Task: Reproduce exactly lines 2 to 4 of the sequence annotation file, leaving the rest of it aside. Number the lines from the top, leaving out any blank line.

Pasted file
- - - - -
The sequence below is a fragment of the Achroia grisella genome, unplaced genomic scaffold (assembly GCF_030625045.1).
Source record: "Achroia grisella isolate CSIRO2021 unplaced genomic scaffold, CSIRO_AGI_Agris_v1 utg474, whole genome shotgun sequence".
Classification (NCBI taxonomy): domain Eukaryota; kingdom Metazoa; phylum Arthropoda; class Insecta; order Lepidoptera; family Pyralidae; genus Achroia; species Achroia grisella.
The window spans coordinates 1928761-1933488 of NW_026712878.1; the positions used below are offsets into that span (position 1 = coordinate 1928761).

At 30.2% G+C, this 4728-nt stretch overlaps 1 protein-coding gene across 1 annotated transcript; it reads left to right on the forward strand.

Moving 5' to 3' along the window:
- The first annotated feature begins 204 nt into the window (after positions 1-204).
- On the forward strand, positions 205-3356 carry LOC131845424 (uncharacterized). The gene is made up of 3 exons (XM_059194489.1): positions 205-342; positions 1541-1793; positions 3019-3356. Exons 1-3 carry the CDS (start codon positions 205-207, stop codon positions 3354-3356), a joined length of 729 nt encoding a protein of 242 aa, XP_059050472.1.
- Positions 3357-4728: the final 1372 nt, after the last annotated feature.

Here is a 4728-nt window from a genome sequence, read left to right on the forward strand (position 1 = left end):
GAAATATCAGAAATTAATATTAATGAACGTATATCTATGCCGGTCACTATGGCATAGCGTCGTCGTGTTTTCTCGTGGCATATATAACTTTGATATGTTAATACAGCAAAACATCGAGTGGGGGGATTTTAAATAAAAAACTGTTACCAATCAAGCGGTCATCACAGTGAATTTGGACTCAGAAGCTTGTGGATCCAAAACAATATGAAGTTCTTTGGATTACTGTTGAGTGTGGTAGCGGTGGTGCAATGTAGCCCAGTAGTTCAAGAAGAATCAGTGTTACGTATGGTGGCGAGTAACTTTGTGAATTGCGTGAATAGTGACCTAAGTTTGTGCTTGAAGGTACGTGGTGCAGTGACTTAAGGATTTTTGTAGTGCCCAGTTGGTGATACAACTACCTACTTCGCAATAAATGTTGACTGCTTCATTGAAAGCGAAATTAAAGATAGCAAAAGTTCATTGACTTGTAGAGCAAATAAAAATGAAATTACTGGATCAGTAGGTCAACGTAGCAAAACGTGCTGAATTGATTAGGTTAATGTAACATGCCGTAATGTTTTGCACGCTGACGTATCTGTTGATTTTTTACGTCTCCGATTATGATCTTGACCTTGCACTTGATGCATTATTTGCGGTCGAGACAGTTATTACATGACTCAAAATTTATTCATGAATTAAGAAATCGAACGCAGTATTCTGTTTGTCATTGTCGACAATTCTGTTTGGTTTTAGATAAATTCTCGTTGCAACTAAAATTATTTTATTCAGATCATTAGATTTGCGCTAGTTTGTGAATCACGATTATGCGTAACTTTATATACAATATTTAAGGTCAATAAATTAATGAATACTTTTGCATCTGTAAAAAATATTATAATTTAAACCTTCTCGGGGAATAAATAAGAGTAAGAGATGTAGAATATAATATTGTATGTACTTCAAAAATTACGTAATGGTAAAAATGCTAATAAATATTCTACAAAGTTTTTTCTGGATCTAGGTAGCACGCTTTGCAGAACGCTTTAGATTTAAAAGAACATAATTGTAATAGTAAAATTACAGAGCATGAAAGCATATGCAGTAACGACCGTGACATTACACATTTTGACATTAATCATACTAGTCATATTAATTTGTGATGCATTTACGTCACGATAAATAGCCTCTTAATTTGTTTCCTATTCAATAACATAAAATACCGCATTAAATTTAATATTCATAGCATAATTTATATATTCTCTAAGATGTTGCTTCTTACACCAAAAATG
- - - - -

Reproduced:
Source record: "Achroia grisella isolate CSIRO2021 unplaced genomic scaffold, CSIRO_AGI_Agris_v1 utg474, whole genome shotgun sequence".
Classification (NCBI taxonomy): domain Eukaryota; kingdom Metazoa; phylum Arthropoda; class Insecta; order Lepidoptera; family Pyralidae; genus Achroia; species Achroia grisella.
The window spans coordinates 1928761-1933488 of NW_026712878.1; the positions used below are offsets into that span (position 1 = coordinate 1928761).